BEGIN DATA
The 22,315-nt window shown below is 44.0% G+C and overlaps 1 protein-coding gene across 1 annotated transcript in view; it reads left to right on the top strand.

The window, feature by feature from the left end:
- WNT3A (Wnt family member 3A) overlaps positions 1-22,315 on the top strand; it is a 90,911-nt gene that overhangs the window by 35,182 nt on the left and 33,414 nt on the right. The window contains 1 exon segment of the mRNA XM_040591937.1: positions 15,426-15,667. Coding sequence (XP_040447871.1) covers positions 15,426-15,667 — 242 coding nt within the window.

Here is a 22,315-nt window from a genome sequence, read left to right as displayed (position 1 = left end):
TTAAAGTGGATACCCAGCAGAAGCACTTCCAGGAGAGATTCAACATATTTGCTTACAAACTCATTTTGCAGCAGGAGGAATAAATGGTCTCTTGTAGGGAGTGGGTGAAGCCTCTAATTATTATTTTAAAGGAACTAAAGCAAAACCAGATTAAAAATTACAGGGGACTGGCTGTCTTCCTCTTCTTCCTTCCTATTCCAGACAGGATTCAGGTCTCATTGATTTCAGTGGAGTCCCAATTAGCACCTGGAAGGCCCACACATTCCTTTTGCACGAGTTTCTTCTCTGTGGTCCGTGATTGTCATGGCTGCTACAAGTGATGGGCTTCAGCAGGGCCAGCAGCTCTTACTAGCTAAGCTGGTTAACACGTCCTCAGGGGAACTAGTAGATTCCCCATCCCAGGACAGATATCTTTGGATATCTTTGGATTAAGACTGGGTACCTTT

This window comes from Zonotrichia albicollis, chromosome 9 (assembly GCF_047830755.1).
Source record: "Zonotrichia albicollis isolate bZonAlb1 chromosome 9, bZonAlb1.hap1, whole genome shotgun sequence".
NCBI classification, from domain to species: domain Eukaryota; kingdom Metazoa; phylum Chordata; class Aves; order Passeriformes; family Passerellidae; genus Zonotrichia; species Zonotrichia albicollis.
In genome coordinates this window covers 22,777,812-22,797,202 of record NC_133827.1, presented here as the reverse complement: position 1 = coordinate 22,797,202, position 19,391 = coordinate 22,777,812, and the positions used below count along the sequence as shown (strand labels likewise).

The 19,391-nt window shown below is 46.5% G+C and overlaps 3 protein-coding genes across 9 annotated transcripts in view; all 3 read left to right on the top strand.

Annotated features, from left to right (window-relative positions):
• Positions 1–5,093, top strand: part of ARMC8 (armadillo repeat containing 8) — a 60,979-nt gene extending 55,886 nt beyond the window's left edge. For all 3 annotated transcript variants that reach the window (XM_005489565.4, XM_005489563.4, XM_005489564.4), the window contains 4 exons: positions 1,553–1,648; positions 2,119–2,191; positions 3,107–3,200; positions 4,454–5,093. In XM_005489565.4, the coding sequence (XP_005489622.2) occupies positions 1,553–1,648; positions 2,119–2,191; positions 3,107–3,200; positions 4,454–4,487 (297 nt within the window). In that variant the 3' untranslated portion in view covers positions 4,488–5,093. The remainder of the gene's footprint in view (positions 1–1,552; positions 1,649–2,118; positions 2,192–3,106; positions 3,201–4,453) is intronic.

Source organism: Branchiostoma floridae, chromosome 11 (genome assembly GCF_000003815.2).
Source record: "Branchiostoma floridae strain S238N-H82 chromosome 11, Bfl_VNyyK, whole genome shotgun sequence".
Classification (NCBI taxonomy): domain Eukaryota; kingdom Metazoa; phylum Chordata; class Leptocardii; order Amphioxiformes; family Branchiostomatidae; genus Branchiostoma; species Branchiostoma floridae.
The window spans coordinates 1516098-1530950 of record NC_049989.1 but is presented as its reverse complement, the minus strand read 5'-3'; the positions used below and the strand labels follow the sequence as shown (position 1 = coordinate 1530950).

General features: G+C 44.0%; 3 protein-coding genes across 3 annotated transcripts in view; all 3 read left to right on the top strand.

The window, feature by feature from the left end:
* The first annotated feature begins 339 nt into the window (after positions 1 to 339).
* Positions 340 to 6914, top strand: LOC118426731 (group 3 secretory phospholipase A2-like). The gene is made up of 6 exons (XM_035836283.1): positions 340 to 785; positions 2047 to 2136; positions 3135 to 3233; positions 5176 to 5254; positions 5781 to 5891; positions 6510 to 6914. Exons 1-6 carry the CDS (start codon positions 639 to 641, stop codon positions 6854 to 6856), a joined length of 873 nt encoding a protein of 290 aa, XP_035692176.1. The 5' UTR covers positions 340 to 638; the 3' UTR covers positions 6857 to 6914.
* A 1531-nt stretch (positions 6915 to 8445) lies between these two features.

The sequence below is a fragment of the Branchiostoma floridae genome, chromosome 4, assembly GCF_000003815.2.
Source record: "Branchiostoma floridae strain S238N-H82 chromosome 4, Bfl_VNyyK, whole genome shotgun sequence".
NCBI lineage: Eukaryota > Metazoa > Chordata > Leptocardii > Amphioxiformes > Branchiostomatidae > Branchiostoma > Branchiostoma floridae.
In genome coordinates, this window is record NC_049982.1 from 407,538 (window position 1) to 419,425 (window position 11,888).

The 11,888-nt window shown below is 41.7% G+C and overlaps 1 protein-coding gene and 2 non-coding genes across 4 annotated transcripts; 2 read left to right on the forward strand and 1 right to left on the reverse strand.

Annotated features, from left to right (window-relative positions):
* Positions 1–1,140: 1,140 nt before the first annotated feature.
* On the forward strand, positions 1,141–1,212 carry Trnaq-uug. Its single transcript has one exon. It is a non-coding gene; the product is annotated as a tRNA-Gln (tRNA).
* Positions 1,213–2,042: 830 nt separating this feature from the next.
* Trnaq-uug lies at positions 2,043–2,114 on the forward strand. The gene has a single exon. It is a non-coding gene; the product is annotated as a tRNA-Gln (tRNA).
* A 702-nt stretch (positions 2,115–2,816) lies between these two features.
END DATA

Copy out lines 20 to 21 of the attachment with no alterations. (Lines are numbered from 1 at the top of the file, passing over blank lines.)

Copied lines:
* Positions 340 to 6914, top strand: LOC118426731 (group 3 secretory phospholipase A2-like). The gene is made up of 6 exons (XM_035836283.1): positions 340 to 785; positions 2047 to 2136; positions 3135 to 3233; positions 5176 to 5254; positions 5781 to 5891; positions 6510 to 6914. Exons 1-6 carry the CDS (start codon positions 639 to 641, stop codon positions 6854 to 6856), a joined length of 873 nt encoding a protein of 290 aa, XP_035692176.1. The 5' UTR covers positions 340 to 638; the 3' UTR covers positions 6857 to 6914.
* A 1531-nt stretch (positions 6915 to 8445) lies between these two features.